Is Your Life Boring? You Can Change It!
BY AWAKE! CORRESPONDENT IN SPAIN
MARGARET and Brian were in their mid-50’s when a golden opportunity arose: early retirement with a good pension. It was then that they decided to head south for the sun and beaches of the Mediterranean. No more cares, no more worries—a life of ease awaited them in their seaside chalet.
After two years the dream turned sour. Brian explained: “It all seemed so pointless—day after day with nothing to do. Of course I would swim, play a bit of golf or a little tennis, and talk endlessly to anyone who would listen. About what? Trivialities.”
Gisela, a mother in her early 20’s, has a beautiful little girl. In the afternoon mother and daughter, as usual, go down to the park, where the daughter plays in the sandpile, fully absorbed, happily making sand pies and sand castles. Meanwhile, mom sits on a nearby park bench and watches over her toddler. Or does she? There she sits, her ears glued to her portable radio. Through the smoke of her cigarette, she hardly sees her little child anymore. She is bored to tears.
Peter, a 17-year-old high school student, sits in his room, surrounded by the latest electronic wizardry. He turns on one of his video games, only to discover that it just doesn’t interest him anymore. He has played it hundreds of times already, and he now knows how to beat the machine anyway. Listen to some music? Yet, there is no recording he owns that he hasn’t already listened to dozens of times. Bored to death, he laments: “I don’t know what to do.”
Are You Killing Time?
To be sure, not everyone’s day is dull and gray. Many still live happy and meaningful lives, finding fulfillment by learning new things, by satisfying their creative instincts, and by cultivating good relationships with other people—and even far more important, with God.
However, boredom affects people of all walks of life—1 out of every 3 Germans, according to a recent poll. The ambitious Yuppie who restlessly frequents all the popular entertainment places in town, the unemployed youth who kills time with loud music and cheap beer, the middle-aged blue-collar worker who wastes the weekend watching television, the executive who feels lost when he leaves his office—all suffer from a common complaint: boredom.
Ancient philosophers called it taedium vitae (Latin for weariness of life). In German it is Langeweile (a long while). Time that drags, work that seems to be meaningless, the yearning “to get away from it all” are the all-too-common earmarks of boredom.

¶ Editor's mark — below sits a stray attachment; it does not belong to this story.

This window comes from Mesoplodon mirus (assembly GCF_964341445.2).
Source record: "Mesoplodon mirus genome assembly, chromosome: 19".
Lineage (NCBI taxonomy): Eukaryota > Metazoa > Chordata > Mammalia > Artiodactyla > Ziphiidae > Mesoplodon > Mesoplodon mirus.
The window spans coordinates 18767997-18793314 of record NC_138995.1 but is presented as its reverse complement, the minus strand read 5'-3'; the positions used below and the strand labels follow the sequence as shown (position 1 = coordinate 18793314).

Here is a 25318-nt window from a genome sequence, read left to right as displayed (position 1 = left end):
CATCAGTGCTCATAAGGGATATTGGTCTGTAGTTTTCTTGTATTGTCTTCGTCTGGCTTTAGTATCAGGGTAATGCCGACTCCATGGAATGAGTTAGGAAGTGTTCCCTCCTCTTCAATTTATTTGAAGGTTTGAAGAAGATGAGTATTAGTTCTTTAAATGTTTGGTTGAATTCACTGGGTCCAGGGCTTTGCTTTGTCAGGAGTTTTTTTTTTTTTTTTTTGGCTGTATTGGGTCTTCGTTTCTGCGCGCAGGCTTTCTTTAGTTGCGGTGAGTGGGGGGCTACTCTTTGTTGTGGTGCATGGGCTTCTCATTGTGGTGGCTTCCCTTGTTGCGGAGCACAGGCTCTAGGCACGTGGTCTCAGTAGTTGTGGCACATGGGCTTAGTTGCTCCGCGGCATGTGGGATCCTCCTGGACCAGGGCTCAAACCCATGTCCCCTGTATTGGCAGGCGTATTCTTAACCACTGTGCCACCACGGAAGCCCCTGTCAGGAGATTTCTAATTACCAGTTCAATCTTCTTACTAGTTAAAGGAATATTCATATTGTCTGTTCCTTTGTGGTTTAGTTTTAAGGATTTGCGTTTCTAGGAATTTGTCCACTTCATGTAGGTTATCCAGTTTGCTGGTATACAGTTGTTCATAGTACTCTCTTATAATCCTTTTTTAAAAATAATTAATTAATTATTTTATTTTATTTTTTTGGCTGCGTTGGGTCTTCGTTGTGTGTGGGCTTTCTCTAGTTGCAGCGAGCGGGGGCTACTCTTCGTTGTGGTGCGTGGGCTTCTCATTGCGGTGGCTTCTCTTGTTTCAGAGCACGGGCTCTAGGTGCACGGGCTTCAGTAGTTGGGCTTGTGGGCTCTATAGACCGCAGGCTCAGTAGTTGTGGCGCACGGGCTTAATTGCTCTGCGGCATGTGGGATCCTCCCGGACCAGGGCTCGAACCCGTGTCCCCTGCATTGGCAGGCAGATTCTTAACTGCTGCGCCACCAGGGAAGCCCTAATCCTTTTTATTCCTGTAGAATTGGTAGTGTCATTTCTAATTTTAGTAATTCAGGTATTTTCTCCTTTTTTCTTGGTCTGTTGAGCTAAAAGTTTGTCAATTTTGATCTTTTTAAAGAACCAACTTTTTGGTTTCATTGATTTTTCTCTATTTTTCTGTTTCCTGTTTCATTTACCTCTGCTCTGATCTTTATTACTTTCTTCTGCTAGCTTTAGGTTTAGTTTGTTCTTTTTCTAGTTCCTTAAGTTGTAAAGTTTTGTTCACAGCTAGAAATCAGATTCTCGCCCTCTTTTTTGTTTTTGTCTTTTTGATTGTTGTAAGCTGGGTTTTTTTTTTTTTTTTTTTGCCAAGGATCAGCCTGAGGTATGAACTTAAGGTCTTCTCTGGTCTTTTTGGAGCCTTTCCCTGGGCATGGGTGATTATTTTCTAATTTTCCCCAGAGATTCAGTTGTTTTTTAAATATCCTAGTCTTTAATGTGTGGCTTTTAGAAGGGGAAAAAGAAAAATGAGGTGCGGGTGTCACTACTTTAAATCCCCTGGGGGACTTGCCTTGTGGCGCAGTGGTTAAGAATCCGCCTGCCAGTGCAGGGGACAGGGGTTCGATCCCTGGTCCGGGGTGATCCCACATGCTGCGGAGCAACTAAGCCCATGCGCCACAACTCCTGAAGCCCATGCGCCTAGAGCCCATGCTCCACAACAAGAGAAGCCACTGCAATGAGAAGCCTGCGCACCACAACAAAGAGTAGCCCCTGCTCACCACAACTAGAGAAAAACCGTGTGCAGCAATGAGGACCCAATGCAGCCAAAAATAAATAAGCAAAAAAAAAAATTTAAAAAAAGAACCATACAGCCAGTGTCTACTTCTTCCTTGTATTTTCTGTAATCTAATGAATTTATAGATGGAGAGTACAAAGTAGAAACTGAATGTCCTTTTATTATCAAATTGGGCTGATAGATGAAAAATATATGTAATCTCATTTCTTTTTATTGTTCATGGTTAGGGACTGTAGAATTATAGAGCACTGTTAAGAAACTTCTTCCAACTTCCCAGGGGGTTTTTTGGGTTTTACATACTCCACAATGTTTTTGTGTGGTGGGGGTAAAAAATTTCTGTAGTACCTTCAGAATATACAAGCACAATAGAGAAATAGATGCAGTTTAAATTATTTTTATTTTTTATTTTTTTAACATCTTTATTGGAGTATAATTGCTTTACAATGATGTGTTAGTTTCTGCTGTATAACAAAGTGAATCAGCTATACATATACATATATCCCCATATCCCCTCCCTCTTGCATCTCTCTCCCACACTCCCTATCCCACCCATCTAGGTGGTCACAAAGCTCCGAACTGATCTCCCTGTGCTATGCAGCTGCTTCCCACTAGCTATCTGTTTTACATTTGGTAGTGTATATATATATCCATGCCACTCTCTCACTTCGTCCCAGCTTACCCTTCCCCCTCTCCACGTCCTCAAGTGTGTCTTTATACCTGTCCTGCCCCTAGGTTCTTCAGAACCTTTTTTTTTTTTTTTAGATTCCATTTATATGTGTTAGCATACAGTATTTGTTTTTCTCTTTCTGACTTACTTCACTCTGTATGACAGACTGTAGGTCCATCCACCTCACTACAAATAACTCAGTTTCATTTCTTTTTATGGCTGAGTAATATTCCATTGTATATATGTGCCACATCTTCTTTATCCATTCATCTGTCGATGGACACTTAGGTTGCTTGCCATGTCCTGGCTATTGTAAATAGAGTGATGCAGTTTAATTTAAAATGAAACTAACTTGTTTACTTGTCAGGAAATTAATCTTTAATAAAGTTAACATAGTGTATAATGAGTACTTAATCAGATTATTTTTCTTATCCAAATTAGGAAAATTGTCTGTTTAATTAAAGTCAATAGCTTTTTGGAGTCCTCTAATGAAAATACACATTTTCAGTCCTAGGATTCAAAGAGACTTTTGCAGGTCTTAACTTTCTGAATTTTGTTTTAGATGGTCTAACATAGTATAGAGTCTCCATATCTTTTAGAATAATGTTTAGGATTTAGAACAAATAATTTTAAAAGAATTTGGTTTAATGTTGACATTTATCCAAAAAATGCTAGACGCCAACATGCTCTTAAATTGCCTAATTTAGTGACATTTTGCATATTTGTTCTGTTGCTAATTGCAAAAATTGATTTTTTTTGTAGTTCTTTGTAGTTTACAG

Not even the wealthy are immune. After describing the lavish life-style of the big spenders, Time magazine’s Roger Rosenblatt observed: “After the big house and the big garden and the big animals, parties and people, what do most of the world’s big spenders announce? That they are bored. Bored.”
It was thought at one time that increased leisure would be the panacea for boredom. The assumption was that humane working conditions, ending the monotonous drudgery of the past, and a generous amount of leisure time would make life rewarding for the man in the street. Unfortunately, though, it is not that simple. Deciding what to do with all this free time has proved to be more difficult than expected. Many eagerly anticipate all week long an enjoyable weekend, only to find that when it arrives it just doesn’t live up to their expectations.
Boredom’s Negative Results
Some seek escape from boredom by immersing themselves in hyperactivity. Some compulsive workaholics got that way because they just did not know what to do with their time when they weren’t at the office. Others drown their boredom in alcohol or search for excitement by experimenting with drugs. Not a few of the fast-living stars of the entertainment world fill the void, when the applause is over, with drugs such as cocaine. Boredom has been identified as one of the reasons for the ever-growing number of unwed teenage mothers, many of whom may have thought that a baby would fill their empty lives.
Boredom is even being linked to the rising crime rate. Time magazine observed that a number of youngsters leave school at 16 and have nothing to do and that the unemployed of Western Europe, compared with their working peers, are “more likely to commit suicide, more susceptible to drug abuse, more prone to out-of-wedlock pregnancies and more inclined to break the law.” This seems to confirm again the old adage that “Satan finds some mischief still for idle hands to do.”—Compare Ephesians 4:28.